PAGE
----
The first race at the new Jeddah Corniche Street Circuit in Saudi Arabia saw DAMS New Zealand driver Marcus Armstrong take his first victory in two years of F2.
“It feels fantastic, because it’s been sort of a tough 18 months in general, so to finally get a trophy let alone a first-place one; it feels good definitely, also to see the smile on a lot of my engineers faces and my mechanics as well. It’s a great reward for a lot of work that hasn’t really been rewarded so far this season.”
Despite having three podiums to his name over two years of racing in Formula 2 prior to this round, Marcus Armstrong had never won in the category. The DAMS driver has shown pace all season long but has not capitalised on this with just four points finishes up to this point in the season. Starting in 2nd, this was a huge opportunity for the Kiwi to change all this.
Fellow Kiwi and Hitech driver Liam Lawson lined up on Pole in the reverse-grid sprint with Armstrong alongside in second. Off the line Armstrong got the better start with Lawson struggling with wheel spin. The DAMS driver then took the lead into the first corner and despite a restart due to Safety Car period, Armstrong held the lead from a charging Lawson at the end to take the chequered flag.
“I wasn’t expecting to outdo Liam [Lawson] the way I did, just due to the fact that the left side of the track is quite dirty seeing as no other cars have ever raced here. There wasn’t any rubber laid down as opposed to the other side of the track being a bit more rubbered-in.”
“We were lucky not to make contact at turn one because I’m sure he [Liam Lawson] was on the limit of the grip under breaking and I certainly was as well. Two Kiwis going wheel-to-wheel at turn one, it was getting dicey but it was cool.”
After gaining the lead, Armstrong had to deal with a Safety Car period, however he had no problems at the restart and did well to choose the right moment to pull away from Lawson. After the race, speaking to selected media including F1 Feeder Series, he commented on his decision-making process regarding the Safety Car restart.
“I was thinking during the Safety Car and to be honest last night as well where was the best place to do a Safety Car restart. It’s very unclear here. Both times I went in a similar position, just due to the fact that Liam can only get on the throttle so early. I thought that was a reasonably safe place to go. I could have done a Verstappen and wait until the control line but it’s also a bit unclear where the control line is. Maybe Max will take the risk if he’s leading at some point this weekend but for me I was just happy to do a very stop standard and take my chances down to turn one.”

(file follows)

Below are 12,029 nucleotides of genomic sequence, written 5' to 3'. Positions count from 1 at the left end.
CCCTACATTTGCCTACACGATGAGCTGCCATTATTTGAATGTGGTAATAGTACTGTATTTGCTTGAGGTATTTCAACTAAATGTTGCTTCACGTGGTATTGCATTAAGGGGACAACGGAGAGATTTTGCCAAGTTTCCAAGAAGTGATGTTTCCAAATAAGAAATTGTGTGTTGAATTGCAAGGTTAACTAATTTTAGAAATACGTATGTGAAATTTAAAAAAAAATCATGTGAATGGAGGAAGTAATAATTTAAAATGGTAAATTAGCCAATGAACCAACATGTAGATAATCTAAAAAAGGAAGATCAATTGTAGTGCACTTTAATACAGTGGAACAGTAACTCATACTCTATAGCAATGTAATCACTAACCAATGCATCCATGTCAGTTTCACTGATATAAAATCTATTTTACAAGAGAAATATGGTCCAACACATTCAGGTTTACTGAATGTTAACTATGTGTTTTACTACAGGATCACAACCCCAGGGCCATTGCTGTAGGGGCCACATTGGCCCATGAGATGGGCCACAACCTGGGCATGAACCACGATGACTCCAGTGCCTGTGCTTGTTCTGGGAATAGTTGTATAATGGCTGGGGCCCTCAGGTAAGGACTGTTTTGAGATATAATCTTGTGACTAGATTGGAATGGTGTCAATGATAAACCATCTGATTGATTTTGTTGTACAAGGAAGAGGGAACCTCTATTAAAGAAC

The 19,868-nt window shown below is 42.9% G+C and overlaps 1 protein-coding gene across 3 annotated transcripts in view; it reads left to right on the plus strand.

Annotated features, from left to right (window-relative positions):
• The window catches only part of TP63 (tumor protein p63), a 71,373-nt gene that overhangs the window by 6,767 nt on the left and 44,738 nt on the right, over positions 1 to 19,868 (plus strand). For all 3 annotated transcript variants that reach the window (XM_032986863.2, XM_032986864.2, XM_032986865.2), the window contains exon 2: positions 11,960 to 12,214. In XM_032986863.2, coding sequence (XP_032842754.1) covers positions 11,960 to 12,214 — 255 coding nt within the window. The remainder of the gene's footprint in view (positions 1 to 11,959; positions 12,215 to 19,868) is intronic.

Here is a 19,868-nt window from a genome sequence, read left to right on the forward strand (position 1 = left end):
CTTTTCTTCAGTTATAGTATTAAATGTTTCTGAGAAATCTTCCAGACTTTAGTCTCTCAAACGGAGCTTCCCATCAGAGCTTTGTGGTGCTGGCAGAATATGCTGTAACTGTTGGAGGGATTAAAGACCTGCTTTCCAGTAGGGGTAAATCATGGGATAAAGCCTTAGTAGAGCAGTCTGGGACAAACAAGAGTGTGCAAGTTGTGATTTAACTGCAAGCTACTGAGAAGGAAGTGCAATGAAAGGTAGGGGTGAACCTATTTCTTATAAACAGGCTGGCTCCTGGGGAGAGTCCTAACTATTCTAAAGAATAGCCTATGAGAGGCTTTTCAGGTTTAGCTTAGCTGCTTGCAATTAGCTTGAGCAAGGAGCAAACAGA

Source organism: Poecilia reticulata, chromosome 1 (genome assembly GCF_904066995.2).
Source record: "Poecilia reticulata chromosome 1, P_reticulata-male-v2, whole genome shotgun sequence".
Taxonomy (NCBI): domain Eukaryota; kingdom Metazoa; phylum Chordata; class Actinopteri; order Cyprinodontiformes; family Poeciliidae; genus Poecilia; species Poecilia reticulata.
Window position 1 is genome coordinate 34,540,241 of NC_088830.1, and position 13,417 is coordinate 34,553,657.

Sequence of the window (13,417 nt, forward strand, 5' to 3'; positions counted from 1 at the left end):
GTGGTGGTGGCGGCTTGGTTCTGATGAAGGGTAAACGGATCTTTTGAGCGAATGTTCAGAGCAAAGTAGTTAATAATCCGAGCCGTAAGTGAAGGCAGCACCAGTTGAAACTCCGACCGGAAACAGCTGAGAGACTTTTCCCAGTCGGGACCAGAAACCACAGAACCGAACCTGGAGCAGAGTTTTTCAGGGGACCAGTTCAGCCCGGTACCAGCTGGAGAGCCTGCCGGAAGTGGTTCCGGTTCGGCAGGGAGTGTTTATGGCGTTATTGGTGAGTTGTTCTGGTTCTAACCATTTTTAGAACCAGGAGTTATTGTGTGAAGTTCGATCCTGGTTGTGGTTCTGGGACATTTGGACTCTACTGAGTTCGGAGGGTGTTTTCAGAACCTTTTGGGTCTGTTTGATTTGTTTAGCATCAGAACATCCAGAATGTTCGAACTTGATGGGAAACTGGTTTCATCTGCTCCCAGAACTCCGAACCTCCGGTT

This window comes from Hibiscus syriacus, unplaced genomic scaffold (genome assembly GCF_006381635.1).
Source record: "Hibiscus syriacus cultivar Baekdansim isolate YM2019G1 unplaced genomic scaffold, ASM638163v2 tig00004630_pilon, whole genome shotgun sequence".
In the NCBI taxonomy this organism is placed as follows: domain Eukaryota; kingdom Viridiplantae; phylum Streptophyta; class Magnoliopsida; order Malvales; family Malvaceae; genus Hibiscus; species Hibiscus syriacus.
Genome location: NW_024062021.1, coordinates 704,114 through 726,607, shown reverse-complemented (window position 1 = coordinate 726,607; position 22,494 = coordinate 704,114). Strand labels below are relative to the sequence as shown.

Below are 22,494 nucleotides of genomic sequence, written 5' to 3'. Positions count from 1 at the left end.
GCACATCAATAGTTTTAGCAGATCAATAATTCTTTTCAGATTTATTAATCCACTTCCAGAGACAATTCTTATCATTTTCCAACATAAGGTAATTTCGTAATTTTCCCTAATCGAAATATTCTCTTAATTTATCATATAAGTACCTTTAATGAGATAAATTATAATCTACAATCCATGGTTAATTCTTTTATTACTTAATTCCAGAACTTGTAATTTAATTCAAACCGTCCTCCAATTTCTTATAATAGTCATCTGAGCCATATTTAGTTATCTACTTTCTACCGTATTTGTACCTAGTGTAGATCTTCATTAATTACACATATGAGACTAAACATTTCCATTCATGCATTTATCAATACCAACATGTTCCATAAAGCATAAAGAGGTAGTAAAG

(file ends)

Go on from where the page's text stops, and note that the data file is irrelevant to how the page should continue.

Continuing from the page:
With this unique track only being finished within the last week, the level of preparation was key to performing this weekend. Armstrong spoke about what he has recently been doing to allow him to have the pace to win in the first race on this new track.
“We did a ridiculous amount of simulator [work]. Also, in Maranello I was lucky enough to do a few laps. I’ve done a million laps on the simulator in Maranello and also in Le Mans at the DAMS factory. We definitely don’t lack on the preparation phase of a race weekend. I think it’s well deserved for all of us.”
Armstrong spoke about the degree of pace that he has had throughout the season, especially on street circuits and how this result was not a surprise to him or his team.
“I would rank it among the most satisfying but I think above all it was a really good reward to my engineers who have done a fantastic job this year. For one reason or another the result hasn’t come previously. On other street circuits, in Baku for example we deserved a lot more and even in Monaco as well. It seems there’s a trend. We deserve good results on street tracks. Obviously, we have two more races, I think that the rest of the weekend can be quite strong as well.”
The victory is also DAMS first victory of the F2 season as a team, who have unusually struggled in 2021. Armstrong may have ticked off a big target of his but doesn’t view this achievement as being one that will affect his confidence too much.
“To be honest I don’t think it’s going to change a lot in terms of my confidence. In my opinion I was always capable of doing it, it was just a matter of putting it all on the table. Obviously, a trophy is only a representation of what we have been working towards. It’s not going to give me a massive boost of confidence. It’s going to be nice to put next to the TV though.”
“Yet again I know that in four hours’ time I’ll be back on track for another race. We can’t really linger on the enjoyment, we need to crack on and get straight back into it.”
Feature Race starts on Sunday morning at 14:25 GMT (15:25 CET).
Header photo credit: Formula Motorsport Ltd